Secondly, the weather can begin to turn colder. Once the weather changes, it is impossible to remove the honey. Have you ever put honey in a refrigerator and turned white and granular? Precisely the same will happen in your hive when you do not harvest your honey.

Honey that is in this state will not come out of the comb. The lesson here? It is always better to harvest too early than too late!

Conclusion

Whether harvesting honey hurts the bees and whether beekeeping is cruel and unethical depends on you as the beekeeper. If you are still new and inexperienced in beekeeping, it would be best to start on a high note and do it sustainably.

At the end of the day, harvesting honey with your level of skill and love will benefit your stinger friends and will not hurt them in any way. Beekeepers take many essential measures to ensure that honey harvesting is not a stressful activity for their bees.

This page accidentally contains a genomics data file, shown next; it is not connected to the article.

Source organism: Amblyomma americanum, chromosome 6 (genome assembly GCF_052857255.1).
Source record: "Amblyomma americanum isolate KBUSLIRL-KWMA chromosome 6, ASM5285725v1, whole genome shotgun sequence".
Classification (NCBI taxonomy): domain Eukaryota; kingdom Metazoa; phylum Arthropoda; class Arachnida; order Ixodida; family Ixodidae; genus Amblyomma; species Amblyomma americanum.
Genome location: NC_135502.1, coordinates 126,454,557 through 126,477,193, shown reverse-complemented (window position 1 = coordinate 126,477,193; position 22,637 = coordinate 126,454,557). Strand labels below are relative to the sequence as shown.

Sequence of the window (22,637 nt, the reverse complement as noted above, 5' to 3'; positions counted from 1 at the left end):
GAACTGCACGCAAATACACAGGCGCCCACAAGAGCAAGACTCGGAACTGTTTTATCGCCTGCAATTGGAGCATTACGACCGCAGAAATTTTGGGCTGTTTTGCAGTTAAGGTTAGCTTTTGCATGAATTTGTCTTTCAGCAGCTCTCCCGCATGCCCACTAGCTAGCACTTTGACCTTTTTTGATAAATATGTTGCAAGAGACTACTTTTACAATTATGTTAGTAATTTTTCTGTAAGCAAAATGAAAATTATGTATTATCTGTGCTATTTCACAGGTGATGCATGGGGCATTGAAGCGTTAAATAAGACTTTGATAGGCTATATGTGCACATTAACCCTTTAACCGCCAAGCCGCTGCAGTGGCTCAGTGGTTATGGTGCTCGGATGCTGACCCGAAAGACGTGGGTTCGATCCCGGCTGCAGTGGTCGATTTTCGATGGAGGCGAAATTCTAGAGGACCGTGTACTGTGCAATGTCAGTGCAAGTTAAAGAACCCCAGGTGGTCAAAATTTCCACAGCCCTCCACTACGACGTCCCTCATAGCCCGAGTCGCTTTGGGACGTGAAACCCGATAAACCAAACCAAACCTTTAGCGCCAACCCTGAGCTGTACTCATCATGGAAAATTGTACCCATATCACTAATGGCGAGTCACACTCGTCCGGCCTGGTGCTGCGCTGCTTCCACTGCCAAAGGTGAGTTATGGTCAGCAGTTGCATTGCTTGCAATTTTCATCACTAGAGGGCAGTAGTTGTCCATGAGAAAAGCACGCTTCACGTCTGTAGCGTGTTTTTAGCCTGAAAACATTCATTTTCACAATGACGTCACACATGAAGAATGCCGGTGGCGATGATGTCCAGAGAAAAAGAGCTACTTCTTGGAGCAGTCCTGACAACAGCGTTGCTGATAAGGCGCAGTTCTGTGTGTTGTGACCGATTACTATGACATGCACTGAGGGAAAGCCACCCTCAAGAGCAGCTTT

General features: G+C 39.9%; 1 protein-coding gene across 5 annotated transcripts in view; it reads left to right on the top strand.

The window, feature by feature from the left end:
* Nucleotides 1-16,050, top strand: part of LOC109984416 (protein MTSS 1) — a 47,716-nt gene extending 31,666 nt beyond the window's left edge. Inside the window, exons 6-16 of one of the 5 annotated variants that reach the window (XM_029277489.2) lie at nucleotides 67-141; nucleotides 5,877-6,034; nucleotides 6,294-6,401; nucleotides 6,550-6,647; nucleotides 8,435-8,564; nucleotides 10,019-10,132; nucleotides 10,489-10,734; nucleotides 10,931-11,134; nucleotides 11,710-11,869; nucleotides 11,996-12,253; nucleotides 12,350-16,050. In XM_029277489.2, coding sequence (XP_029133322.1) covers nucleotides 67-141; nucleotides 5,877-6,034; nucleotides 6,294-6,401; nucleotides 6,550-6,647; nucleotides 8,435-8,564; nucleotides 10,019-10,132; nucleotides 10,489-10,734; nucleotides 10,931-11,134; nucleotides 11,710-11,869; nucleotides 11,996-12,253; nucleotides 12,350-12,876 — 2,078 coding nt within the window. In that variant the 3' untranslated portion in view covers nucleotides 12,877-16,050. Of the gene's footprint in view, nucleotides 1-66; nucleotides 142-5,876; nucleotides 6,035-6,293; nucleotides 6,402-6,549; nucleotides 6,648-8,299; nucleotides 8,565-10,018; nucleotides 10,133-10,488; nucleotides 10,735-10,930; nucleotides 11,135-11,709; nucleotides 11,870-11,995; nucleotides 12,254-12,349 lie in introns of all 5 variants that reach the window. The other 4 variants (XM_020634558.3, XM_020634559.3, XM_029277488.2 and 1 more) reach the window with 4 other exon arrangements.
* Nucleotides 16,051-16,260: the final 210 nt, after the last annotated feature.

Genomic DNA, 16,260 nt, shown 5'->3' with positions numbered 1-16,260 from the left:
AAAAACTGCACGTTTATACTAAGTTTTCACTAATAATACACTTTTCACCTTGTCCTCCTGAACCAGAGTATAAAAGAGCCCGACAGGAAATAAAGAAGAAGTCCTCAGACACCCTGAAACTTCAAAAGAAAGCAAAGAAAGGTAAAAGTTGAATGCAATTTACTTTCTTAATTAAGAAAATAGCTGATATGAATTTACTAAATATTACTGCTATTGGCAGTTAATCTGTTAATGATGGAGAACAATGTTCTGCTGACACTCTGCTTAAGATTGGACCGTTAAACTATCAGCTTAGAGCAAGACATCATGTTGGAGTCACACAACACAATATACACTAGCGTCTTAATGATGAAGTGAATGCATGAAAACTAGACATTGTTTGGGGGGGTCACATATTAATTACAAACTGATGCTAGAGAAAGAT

By harvesting your honey correctly, you will ensure that your colony of bees is strong and healthy. Who knows? Maybe you will even make it possible to help the future generations of bees and beekeepers by doing it right!

Jaco Stander

My name is Jaco Stander. I’m from Cape Town, South Africa. I’m a registered beekeeper with the Department of Agriculture, Land Reform & Rural Development in South Africa. Registration number WC808. I live on a small holding where I keep my 16 beehives. Taking care of bees is a very rewarding feeling, contributing to keep our bee colonies growing and thriving, and as a bonus, enjoying that sweet pure raw honey!